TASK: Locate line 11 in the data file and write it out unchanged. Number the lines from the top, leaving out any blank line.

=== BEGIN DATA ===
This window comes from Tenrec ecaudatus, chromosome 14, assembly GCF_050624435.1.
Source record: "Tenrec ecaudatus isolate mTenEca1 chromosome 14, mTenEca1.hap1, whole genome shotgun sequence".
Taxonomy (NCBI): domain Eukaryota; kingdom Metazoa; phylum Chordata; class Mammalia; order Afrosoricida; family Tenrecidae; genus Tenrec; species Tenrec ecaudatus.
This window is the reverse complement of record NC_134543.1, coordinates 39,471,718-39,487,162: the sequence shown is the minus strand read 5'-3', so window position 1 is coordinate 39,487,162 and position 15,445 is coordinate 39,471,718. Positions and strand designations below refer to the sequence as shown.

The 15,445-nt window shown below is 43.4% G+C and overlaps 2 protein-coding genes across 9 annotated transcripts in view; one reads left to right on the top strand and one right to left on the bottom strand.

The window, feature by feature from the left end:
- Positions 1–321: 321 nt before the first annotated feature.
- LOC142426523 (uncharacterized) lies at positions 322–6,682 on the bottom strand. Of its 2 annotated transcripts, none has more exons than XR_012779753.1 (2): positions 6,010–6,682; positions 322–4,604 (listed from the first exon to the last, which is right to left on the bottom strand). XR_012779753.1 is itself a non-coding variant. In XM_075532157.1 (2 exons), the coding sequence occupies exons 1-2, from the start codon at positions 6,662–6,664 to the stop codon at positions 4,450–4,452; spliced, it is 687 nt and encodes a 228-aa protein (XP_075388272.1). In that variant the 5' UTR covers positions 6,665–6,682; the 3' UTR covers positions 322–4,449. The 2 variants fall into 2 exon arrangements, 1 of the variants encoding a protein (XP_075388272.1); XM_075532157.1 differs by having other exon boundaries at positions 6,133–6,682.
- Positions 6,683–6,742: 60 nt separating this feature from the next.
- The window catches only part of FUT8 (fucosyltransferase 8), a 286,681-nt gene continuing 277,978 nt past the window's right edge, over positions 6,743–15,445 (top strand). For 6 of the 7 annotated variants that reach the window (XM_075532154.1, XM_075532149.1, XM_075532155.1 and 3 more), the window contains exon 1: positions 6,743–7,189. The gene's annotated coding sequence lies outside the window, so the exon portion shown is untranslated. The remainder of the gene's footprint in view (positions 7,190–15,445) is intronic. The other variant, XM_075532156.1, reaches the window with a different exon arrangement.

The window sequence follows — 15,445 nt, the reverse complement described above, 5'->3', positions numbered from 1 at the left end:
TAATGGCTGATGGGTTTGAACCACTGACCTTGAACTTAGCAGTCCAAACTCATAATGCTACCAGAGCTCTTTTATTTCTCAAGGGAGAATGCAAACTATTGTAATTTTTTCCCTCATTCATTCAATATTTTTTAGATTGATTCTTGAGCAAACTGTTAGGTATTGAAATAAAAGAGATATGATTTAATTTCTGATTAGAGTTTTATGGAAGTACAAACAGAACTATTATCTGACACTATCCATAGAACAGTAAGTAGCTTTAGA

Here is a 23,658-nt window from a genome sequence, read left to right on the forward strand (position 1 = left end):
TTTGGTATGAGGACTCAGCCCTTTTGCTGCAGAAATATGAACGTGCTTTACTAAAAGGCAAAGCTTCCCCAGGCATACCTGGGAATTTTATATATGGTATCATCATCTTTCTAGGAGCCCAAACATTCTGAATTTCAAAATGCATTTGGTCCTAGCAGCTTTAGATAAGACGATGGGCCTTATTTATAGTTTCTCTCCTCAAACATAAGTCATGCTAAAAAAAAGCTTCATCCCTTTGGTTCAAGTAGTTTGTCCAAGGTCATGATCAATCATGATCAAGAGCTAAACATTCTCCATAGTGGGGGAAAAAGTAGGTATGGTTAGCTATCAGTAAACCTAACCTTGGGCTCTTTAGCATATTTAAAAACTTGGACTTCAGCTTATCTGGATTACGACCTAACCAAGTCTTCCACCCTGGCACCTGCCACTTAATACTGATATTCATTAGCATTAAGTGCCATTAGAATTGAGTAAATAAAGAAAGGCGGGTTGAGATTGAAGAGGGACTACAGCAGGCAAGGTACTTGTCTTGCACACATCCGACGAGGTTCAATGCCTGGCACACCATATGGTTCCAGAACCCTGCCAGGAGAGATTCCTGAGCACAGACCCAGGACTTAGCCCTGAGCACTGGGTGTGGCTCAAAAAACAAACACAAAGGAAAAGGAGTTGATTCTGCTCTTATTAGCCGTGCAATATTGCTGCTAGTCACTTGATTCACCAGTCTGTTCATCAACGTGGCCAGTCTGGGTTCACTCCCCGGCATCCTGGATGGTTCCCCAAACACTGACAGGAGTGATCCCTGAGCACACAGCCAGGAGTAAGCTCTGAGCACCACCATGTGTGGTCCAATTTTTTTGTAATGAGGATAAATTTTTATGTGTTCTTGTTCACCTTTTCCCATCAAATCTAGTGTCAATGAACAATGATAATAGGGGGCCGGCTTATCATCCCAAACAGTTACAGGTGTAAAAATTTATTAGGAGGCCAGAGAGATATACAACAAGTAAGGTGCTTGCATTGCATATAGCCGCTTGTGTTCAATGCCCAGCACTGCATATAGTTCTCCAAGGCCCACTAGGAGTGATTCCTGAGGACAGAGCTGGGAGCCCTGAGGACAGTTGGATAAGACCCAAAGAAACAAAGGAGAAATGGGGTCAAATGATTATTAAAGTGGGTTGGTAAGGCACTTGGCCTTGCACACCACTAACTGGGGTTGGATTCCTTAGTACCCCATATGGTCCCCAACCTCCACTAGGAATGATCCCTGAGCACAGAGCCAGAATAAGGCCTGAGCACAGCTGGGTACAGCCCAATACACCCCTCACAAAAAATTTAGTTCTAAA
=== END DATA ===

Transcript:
The window sequence follows — 15,445 nt, the reverse complement described above, 5'->3', positions numbered from 1 at the left end: